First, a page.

This CD is reissued by ArkivMusic.
Notes and Editorial Reviews
The Hungarian String Quartet's 1953 Beethoven cycle stands the test of time very well, even after a half century of excellent competition and sonic advances, to say nothing of the group's own 1960s stereo remake. I've never made up my mind which of the two Hungarian Quartet Beethoven cycles I prefer, since each is quite different from the other. 1953's distant and slightly opaque ambience contrasts to the stereo version's closer, more vibrant and detailed pickup. These sonic characteristics reinforce my general impressions of 1953's smoother, more uniform ensemble blend versus the later one's more individual, contradictory approach to phrasing and vibrato and tonal astringency. As a result, first violinist Zoltan Szekely's intense vibrato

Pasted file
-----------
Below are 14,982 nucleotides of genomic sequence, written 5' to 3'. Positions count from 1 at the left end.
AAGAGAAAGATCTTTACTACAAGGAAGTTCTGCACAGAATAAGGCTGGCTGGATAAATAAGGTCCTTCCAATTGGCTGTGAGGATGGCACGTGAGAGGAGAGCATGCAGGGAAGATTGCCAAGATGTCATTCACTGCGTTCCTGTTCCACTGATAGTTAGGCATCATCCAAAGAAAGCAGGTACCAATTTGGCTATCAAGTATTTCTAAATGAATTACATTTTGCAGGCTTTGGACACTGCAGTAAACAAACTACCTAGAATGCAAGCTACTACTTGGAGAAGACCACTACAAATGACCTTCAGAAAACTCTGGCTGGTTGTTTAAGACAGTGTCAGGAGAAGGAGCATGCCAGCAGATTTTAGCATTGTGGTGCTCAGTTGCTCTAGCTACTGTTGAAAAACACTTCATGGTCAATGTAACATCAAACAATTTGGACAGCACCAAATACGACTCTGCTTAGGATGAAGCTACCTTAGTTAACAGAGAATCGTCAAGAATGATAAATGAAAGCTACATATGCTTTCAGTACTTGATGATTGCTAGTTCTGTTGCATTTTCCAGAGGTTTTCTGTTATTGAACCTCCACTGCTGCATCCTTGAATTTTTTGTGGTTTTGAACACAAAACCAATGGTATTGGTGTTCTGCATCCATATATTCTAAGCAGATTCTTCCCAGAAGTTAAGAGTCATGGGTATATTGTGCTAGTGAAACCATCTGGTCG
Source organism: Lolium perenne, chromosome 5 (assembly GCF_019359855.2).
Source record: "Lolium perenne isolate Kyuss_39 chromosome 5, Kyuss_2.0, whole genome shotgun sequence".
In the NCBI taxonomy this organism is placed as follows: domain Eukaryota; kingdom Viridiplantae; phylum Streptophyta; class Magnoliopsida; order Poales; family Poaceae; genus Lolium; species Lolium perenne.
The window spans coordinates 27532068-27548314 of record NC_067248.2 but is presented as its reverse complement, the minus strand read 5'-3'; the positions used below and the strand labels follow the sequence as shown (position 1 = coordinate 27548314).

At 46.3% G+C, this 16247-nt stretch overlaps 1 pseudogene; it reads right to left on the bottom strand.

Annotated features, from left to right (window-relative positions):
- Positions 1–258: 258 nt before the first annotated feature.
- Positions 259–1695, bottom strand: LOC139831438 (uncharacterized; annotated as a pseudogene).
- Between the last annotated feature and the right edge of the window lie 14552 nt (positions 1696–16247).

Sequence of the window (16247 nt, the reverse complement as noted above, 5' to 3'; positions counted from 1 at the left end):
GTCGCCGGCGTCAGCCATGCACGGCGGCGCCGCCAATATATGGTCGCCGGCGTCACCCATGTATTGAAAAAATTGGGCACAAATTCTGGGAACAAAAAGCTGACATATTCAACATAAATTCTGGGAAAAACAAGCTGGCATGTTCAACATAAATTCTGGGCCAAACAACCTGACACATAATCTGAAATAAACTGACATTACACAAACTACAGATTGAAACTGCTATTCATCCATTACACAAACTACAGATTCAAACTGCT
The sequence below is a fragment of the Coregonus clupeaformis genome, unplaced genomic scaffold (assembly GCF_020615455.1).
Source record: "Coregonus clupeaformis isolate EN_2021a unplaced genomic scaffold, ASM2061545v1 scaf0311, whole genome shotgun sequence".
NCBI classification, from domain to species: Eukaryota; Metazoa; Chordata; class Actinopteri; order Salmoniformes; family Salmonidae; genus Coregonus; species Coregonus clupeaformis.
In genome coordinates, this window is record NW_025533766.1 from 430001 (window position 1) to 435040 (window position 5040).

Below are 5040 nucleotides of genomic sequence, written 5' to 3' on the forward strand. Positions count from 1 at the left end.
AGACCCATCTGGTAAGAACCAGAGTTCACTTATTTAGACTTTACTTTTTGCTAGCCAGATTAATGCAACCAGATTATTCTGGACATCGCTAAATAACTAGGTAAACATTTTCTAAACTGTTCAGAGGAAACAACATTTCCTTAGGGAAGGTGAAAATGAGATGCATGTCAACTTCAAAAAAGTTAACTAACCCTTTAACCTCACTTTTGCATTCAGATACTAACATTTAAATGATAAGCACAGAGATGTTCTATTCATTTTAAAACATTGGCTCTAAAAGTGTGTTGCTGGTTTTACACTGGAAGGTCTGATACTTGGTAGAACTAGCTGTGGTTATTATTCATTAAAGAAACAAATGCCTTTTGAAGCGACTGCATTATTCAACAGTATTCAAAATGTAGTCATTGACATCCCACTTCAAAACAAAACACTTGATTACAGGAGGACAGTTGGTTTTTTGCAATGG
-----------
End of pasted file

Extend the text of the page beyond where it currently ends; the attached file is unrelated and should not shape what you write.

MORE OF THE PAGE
makes more of a stinging impact in stereo.
For the most part 1953's tempos are faster, apparently in order to honor the composer's often optimistic metronome markings, yet they never sound pushed or stressful. Cogent examples of what I mean include Op. 59 No. 2's Presto finale, where the dotted rhythm accompaniment is tightly, perhaps rigidly articulated in stereo, but organically flows and even presses ahead in mono. The earlier Op. 18 No. 5 variation movement benefits from swifter, more unified tempos than in the relatively disjointed remake, while Op. 131's Presto boasts a sense of lightness and balance that eludes the stereo version, which, however, is superior in terms of intonation. Yet the emotional fragility and polyphonic distinction that glue your ear to Op. 132's Molto adagio in stereo prove less gripping and more matter-of-fact in mono. It all boils down to apples and oranges, although both traversals share one big scrappy lemon: the Grosse Fuge!
If you missed EMI's limited-edition 1991 reissue, Arkivmusic.com's on-demand reprint program gives you another opportunity. Should the stereo cycle also pique your curiosity, it's available as part of the 50-CD boxed set Beethoven: The Collector's Edition (EMI 3877392).
--Jed Distler, ClassicsToday.com
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